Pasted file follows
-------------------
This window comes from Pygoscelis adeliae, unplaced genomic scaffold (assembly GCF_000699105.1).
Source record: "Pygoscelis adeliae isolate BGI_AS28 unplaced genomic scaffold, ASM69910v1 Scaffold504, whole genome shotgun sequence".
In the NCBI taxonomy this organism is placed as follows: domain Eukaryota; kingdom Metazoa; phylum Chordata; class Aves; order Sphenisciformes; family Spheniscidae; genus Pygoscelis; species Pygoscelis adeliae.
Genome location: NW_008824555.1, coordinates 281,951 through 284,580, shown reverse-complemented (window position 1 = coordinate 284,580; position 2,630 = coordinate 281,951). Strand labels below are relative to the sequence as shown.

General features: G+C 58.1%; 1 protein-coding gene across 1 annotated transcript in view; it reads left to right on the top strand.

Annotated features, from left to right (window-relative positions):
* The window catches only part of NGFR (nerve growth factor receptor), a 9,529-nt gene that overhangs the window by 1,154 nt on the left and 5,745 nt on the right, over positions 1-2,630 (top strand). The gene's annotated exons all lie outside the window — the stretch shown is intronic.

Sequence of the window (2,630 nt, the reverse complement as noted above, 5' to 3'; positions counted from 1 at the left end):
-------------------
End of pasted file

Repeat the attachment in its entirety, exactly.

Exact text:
This window comes from Pygoscelis adeliae, unplaced genomic scaffold (assembly GCF_000699105.1).
Source record: "Pygoscelis adeliae isolate BGI_AS28 unplaced genomic scaffold, ASM69910v1 Scaffold504, whole genome shotgun sequence".
In the NCBI taxonomy this organism is placed as follows: domain Eukaryota; kingdom Metazoa; phylum Chordata; class Aves; order Sphenisciformes; family Spheniscidae; genus Pygoscelis; species Pygoscelis adeliae.
Genome location: NW_008824555.1, coordinates 281,951 through 284,580, shown reverse-complemented (window position 1 = coordinate 284,580; position 2,630 = coordinate 281,951). Strand labels below are relative to the sequence as shown.

General features: G+C 58.1%; 1 protein-coding gene across 1 annotated transcript in view; it reads left to right on the top strand.

Annotated features, from left to right (window-relative positions):
* The window catches only part of NGFR (nerve growth factor receptor), a 9,529-nt gene that overhangs the window by 1,154 nt on the left and 5,745 nt on the right, over positions 1-2,630 (top strand). The gene's annotated exons all lie outside the window — the stretch shown is intronic.

Sequence of the window (2,630 nt, the reverse complement as noted above, 5' to 3'; positions counted from 1 at the left end):